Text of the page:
“The discussion around optimizing supply chains has focused primarily on cost efficiency and commercial outcomes. Future supply chains will need to begin factoring resilience and adaptability into their calculations.”
Amid global disruption, we have seen low-cost production moving mainly to Mexico and Vietnam. Together, the two countries have grown their market across the consumer goods and technology, media and telecoms (TMT) sectors to 12 percent and 9 percent by 2019. Vietnam’s clothing and smartphone exports, as well as Mexico’s automobile parts and computer exports, all gained as well.
There is no simple substitute for China. The country accounts for 60 percent of global consumer goods exports and 41 percent of global TMT exports.
However, we expect companies will increasingly consider China-plus-one strategies. Where other countries will benefit from supply chain investments will depend largely on their own investments to boost manufacturing capability, as well as provide attractive offerings for land, labor and logistics.
At the same time, continued efforts to conclude free trade agreements (FTAs) could further impact where and how businesses seek to restructure their supply chains.
As we review supply chains, we should also consider developments in technology and sustainability.
The COVID-19 pandemic has shown the many different ways business can continue to effectively communicate and manage within a remote working environment, which many companies are likely to leverage going forward. Indeed, those operations with stronger digital infrastructure have fared better in the COVID-19 pandemic than those without.
“Continued efforts to conclude free trade agreements could further impact where and how businesses seek to restructure their supply chains.”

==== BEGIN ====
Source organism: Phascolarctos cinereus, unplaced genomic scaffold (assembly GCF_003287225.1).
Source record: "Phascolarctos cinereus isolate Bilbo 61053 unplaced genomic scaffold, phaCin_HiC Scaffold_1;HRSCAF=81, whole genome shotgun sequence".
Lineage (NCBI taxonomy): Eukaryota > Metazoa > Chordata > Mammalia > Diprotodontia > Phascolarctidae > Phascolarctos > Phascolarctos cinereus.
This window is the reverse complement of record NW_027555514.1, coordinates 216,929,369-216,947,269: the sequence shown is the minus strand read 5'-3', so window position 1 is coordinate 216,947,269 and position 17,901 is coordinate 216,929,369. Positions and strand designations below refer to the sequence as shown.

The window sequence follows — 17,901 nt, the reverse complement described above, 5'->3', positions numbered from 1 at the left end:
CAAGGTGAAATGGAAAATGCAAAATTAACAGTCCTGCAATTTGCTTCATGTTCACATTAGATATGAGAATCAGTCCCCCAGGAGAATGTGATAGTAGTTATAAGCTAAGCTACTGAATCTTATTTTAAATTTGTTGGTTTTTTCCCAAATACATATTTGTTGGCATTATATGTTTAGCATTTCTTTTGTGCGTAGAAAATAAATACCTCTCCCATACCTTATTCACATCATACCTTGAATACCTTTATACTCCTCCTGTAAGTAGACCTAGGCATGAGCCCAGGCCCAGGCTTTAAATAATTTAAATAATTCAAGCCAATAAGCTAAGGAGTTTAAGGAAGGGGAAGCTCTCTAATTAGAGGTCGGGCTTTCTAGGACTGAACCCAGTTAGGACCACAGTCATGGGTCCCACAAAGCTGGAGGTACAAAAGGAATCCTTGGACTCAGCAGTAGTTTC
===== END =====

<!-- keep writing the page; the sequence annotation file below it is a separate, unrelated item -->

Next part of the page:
Meanwhile, advances in artificial intelligence and new technologies such as blockchain may present opportunities for further supply chain innovation. Furthermore, those looking to change their supply chains should consider how to integrate elements and practices around human rights, including labor rights, environmental protection, product sustainability, inclusive economic growth and ethical business practices.
Radically changing an existing supply chain is not easy, as creating a robust and secure supply chain will still need to balance the demands for cost efficiency.
At the same time, new logistics considerations may also have an impact on supply chains and the changes thereto. In the near term, companies will begin seeking out a more diversified supplier base while looking to develop a flexible and cost-efficient supply chain.
For the longer term, however, companies will need to undertake a more holistic analysis, which may lead to more drastic changes such as moving supply chains nearby or to different countries. They could also create increasingly digital supply chains, with a goal of creating a more sustainable operation for the future.
A holistic analysis should be based on facts and include the modeling and testing of different scenarios. Change scenarios should also include a contingency plan that provides for the possibility of quickly reverting and adjusting elements of the supply chain.
Republished with permission, this article first appeared on World Economic Forum.
Longitudes explores and navigates the trends reshaping the global economy and the way we’ll live in the world of tomorrow: logistics, technology, e-commerce, trade and sustainability. Which path will you take?